Your firm’s purpose describes the unique value it brings to the world. It’s the core of your strategy. It determines who you are, why you matter. It should be clear and easy for stakeholders to understand because your overall strategy flows through it.


What Purpose is and Is Not

Managers sometimes start off on the wrong foot, failing to think carefully about purpose. Or they don’t take the process far enough to see how all the activities in their businesses support their intended direction. Studying other companies’ success and failures is a good start, but more is required. To develop a successful strategy, experience, evidence-based information, collaboration and exhaustive introspection are also needed.


Using Your Purpose

To visualize and record how a system of value creation backs up a firm’s purpose, we recommend using the time-honored approach known as the “strategy wheel.” The center, “purpose,” points to why you exist – what you do differently or better than others – and the unique configuration of activities and resources around the rim shows what will enable you to deliver on that purpose.


Use Evidence, not Just Intuition

Companies will likely make a number of assumptions in building the strategy wheel. Managers in all professions are challenged because of such assumptions. In developing a strategy, however, these can be mistakes. Be rigorous in challenging what you think you know. To assess whether what you are doing is working, you need to look for the data and the facts and not just rely on intuition. For example:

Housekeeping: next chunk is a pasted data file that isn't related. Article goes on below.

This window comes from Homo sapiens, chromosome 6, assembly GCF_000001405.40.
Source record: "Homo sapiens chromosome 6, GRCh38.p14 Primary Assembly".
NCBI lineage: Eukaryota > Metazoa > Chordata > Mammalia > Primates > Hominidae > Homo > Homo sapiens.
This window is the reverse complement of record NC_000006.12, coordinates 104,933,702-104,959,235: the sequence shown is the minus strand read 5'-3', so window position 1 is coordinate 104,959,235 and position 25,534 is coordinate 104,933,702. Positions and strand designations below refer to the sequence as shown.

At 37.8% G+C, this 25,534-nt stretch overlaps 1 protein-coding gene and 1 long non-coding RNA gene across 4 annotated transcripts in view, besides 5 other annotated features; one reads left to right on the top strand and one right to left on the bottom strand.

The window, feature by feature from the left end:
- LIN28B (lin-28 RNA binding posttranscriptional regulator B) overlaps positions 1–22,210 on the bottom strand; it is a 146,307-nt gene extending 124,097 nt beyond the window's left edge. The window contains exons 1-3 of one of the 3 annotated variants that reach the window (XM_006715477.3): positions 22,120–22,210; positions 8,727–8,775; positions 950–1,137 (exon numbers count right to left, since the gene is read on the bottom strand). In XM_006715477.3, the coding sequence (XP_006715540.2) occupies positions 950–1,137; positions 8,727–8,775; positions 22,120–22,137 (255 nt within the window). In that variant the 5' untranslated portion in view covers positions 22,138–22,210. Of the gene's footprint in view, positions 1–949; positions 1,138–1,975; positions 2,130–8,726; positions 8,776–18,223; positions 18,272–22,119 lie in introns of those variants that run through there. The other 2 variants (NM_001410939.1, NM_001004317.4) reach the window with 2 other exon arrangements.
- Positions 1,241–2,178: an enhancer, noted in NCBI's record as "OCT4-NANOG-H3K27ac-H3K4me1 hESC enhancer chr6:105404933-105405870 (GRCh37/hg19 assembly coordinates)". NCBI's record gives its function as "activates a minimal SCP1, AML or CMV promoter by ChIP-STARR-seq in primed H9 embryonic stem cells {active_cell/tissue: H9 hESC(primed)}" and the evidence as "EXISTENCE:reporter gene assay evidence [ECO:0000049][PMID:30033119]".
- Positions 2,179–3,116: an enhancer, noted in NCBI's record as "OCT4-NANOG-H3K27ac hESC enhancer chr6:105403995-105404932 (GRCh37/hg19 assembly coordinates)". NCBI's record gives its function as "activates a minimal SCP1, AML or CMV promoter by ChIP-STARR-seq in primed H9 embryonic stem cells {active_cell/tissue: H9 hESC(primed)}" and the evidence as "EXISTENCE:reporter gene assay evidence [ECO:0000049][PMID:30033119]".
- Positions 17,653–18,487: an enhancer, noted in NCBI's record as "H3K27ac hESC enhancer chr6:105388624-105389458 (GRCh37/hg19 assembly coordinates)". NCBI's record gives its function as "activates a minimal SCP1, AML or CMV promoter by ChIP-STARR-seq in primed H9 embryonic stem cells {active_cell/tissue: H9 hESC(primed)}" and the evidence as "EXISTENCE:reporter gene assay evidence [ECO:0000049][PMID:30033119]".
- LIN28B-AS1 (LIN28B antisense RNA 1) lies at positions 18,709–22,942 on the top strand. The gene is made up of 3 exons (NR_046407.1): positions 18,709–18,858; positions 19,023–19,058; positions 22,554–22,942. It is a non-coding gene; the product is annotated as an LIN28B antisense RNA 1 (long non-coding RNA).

• What evidence do you have that you are the low-cost provider or the premium producer  you say you are?
  • Where, exactly, in the process do you add value? 
  • Can your firm support that view with facts – internal process measures of key performance drivers and outcome measures like sales results, profit margins, market share or return on investment?


The Strategy Wheel is One of Several Frameworks

As executives know, the strategy wheel alone is a single framework that can be used as a method of strategic formulation and selection. As Covid-19 has shown, firms will need to continually adapt plans to accommodate economic, market and internal shifts and retool the approach. In this respect, strategic planning is never quite finished.

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Source and recommended reading: Montgomery, Cynthia, The Strategist, 2012, Harvard Business School, Harper Collins Publishing. 

Tim Powell is a Managing Principal of Foodservice IP. Tim serves as a trusted foodservice adviser to management at several food companies.